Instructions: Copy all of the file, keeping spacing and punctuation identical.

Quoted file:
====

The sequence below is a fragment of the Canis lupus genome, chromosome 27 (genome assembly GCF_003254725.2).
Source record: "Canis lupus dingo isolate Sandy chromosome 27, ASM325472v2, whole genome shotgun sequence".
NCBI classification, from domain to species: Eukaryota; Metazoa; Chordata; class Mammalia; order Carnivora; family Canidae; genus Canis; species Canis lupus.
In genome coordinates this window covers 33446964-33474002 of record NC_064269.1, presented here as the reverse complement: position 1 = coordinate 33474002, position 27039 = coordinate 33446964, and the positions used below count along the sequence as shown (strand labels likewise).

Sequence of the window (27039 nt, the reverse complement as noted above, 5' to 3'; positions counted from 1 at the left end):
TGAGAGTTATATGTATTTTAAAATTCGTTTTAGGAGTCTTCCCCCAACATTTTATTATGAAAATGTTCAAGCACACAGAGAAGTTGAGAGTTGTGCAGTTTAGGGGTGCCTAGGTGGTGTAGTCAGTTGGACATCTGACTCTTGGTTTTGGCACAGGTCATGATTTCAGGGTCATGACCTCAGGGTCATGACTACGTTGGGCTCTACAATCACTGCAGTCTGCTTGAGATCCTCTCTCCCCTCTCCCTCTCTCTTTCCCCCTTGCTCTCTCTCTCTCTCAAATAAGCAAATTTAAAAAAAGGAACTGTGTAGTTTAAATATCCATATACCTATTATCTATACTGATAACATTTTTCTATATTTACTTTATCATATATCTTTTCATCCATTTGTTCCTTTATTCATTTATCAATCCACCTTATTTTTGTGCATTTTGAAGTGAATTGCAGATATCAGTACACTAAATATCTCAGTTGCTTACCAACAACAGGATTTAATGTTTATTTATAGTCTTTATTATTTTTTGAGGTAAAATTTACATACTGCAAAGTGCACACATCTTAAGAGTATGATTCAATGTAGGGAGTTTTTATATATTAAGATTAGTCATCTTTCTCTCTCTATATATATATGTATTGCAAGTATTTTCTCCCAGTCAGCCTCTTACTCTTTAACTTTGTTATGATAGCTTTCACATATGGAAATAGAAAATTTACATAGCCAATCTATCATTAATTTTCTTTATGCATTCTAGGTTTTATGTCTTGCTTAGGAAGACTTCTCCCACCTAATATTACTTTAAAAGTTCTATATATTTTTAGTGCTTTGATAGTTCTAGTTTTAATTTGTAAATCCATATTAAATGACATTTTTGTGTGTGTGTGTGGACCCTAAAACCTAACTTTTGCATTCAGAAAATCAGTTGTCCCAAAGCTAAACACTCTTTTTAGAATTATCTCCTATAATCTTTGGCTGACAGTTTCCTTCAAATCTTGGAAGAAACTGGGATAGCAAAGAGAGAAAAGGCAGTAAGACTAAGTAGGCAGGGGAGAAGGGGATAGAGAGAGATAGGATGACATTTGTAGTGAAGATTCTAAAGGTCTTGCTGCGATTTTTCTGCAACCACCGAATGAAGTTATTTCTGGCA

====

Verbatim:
The sequence below is a fragment of the Canis lupus genome, chromosome 27 (genome assembly GCF_003254725.2).
Source record: "Canis lupus dingo isolate Sandy chromosome 27, ASM325472v2, whole genome shotgun sequence".
NCBI classification, from domain to species: Eukaryota; Metazoa; Chordata; class Mammalia; order Carnivora; family Canidae; genus Canis; species Canis lupus.
In genome coordinates this window covers 33446964-33474002 of record NC_064269.1, presented here as the reverse complement: position 1 = coordinate 33474002, position 27039 = coordinate 33446964, and the positions used below count along the sequence as shown (strand labels likewise).

Sequence of the window (27039 nt, the reverse complement as noted above, 5' to 3'; positions counted from 1 at the left end):
TGAGAGTTATATGTATTTTAAAATTCGTTTTAGGAGTCTTCCCCCAACATTTTATTATGAAAATGTTCAAGCACACAGAGAAGTTGAGAGTTGTGCAGTTTAGGGGTGCCTAGGTGGTGTAGTCAGTTGGACATCTGACTCTTGGTTTTGGCACAGGTCATGATTTCAGGGTCATGACCTCAGGGTCATGACTACGTTGGGCTCTACAATCACTGCAGTCTGCTTGAGATCCTCTCTCCCCTCTCCCTCTCTCTTTCCCCCTTGCTCTCTCTCTCTCTCAAATAAGCAAATTTAAAAAAAGGAACTGTGTAGTTTAAATATCCATATACCTATTATCTATACTGATAACATTTTTCTATATTTACTTTATCATATATCTTTTCATCCATTTGTTCCTTTATTCATTTATCAATCCACCTTATTTTTGTGCATTTTGAAGTGAATTGCAGATATCAGTACACTAAATATCTCAGTTGCTTACCAACAACAGGATTTAATGTTTATTTATAGTCTTTATTATTTTTTGAGGTAAAATTTACATACTGCAAAGTGCACACATCTTAAGAGTATGATTCAATGTAGGGAGTTTTTATATATTAAGATTAGTCATCTTTCTCTCTCTATATATATATGTATTGCAAGTATTTTCTCCCAGTCAGCCTCTTACTCTTTAACTTTGTTATGATAGCTTTCACATATGGAAATAGAAAATTTACATAGCCAATCTATCATTAATTTTCTTTATGCATTCTAGGTTTTATGTCTTGCTTAGGAAGACTTCTCCCACCTAATATTACTTTAAAAGTTCTATATATTTTTAGTGCTTTGATAGTTCTAGTTTTAATTTGTAAATCCATATTAAATGACATTTTTGTGTGTGTGTGTGGACCCTAAAACCTAACTTTTGCATTCAGAAAATCAGTTGTCCCAAAGCTAAACACTCTTTTTAGAATTATCTCCTATAATCTTTGGCTGACAGTTTCCTTCAAATCTTGGAAGAAACTGGGATAGCAAAGAGAGAAAAGGCAGTAAGACTAAGTAGGCAGGGGAGAAGGGGATAGAGAGAGATAGGATGACATTTGTAGTGAAGATTCTAAAGGTCTTGCTGCGATTTTTCTGCAACCACCGAATGAAGTTATTTCTGGCA